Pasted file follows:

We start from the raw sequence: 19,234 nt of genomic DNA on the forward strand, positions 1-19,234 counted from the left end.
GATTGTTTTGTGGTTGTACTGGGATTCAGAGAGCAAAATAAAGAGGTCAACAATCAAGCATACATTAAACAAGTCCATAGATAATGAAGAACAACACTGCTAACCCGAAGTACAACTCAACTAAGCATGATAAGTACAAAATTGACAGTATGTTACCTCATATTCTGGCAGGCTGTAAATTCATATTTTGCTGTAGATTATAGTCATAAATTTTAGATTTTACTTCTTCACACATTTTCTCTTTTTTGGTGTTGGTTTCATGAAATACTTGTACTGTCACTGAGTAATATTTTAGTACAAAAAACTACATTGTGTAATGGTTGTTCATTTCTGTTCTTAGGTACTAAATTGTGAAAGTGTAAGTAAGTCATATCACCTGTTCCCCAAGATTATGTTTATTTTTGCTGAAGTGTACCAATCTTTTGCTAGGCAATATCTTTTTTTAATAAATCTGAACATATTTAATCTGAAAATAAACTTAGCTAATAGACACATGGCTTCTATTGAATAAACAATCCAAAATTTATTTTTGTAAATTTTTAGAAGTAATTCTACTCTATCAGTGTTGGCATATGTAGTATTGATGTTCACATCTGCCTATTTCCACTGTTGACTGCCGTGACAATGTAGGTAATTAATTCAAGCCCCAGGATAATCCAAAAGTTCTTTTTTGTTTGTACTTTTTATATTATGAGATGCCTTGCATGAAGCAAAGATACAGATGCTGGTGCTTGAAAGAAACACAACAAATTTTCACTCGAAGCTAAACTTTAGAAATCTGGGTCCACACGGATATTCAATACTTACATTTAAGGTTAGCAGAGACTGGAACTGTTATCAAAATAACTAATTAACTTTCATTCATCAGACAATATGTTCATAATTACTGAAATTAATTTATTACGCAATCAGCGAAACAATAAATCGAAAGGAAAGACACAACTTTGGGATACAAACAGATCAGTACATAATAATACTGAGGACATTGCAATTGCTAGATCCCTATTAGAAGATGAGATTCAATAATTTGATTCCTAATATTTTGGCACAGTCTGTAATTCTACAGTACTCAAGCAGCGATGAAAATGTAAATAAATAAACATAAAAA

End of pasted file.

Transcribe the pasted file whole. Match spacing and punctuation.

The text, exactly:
We start from the raw sequence: 19,234 nt of genomic DNA on the forward strand, positions 1-19,234 counted from the left end.
GATTGTTTTGTGGTTGTACTGGGATTCAGAGAGCAAAATAAAGAGGTCAACAATCAAGCATACATTAAACAAGTCCATAGATAATGAAGAACAACACTGCTAACCCGAAGTACAACTCAACTAAGCATGATAAGTACAAAATTGACAGTATGTTACCTCATATTCTGGCAGGCTGTAAATTCATATTTTGCTGTAGATTATAGTCATAAATTTTAGATTTTACTTCTTCACACATTTTCTCTTTTTTGGTGTTGGTTTCATGAAATACTTGTACTGTCACTGAGTAATATTTTAGTACAAAAAACTACATTGTGTAATGGTTGTTCATTTCTGTTCTTAGGTACTAAATTGTGAAAGTGTAAGTAAGTCATATCACCTGTTCCCCAAGATTATGTTTATTTTTGCTGAAGTGTACCAATCTTTTGCTAGGCAATATCTTTTTTTAATAAATCTGAACATATTTAATCTGAAAATAAACTTAGCTAATAGACACATGGCTTCTATTGAATAAACAATCCAAAATTTATTTTTGTAAATTTTTAGAAGTAATTCTACTCTATCAGTGTTGGCATATGTAGTATTGATGTTCACATCTGCCTATTTCCACTGTTGACTGCCGTGACAATGTAGGTAATTAATTCAAGCCCCAGGATAATCCAAAAGTTCTTTTTTGTTTGTACTTTTTATATTATGAGATGCCTTGCATGAAGCAAAGATACAGATGCTGGTGCTTGAAAGAAACACAACAAATTTTCACTCGAAGCTAAACTTTAGAAATCTGGGTCCACACGGATATTCAATACTTACATTTAAGGTTAGCAGAGACTGGAACTGTTATCAAAATAACTAATTAACTTTCATTCATCAGACAATATGTTCATAATTACTGAAATTAATTTATTACGCAATCAGCGAAACAATAAATCGAAAGGAAAGACACAACTTTGGGATACAAACAGATCAGTACATAATAATACTGAGGACATTGCAATTGCTAGATCCCTATTAGAAGATGAGATTCAATAATTTGATTCCTAATATTTTGGCACAGTCTGTAATTCTACAGTACTCAAGCAGCGATGAAAATGTAAATAAATAAACATAAAAA